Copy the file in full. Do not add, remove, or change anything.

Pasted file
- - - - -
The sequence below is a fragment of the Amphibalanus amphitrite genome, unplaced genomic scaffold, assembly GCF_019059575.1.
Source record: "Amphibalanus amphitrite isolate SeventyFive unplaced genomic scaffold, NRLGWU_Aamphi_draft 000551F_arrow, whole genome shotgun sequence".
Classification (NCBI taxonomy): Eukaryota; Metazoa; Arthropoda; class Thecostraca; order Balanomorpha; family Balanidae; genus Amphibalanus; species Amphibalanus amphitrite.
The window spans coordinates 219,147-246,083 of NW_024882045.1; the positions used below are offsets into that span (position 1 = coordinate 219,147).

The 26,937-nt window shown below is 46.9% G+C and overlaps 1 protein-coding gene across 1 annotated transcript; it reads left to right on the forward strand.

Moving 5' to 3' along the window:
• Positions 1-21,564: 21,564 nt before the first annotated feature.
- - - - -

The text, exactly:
The sequence below is a fragment of the Amphibalanus amphitrite genome, unplaced genomic scaffold, assembly GCF_019059575.1.
Source record: "Amphibalanus amphitrite isolate SeventyFive unplaced genomic scaffold, NRLGWU_Aamphi_draft 000551F_arrow, whole genome shotgun sequence".
Classification (NCBI taxonomy): Eukaryota; Metazoa; Arthropoda; class Thecostraca; order Balanomorpha; family Balanidae; genus Amphibalanus; species Amphibalanus amphitrite.
The window spans coordinates 219,147-246,083 of NW_024882045.1; the positions used below are offsets into that span (position 1 = coordinate 219,147).

The 26,937-nt window shown below is 46.9% G+C and overlaps 1 protein-coding gene across 1 annotated transcript; it reads left to right on the forward strand.

Moving 5' to 3' along the window:
• Positions 1-21,564: 21,564 nt before the first annotated feature.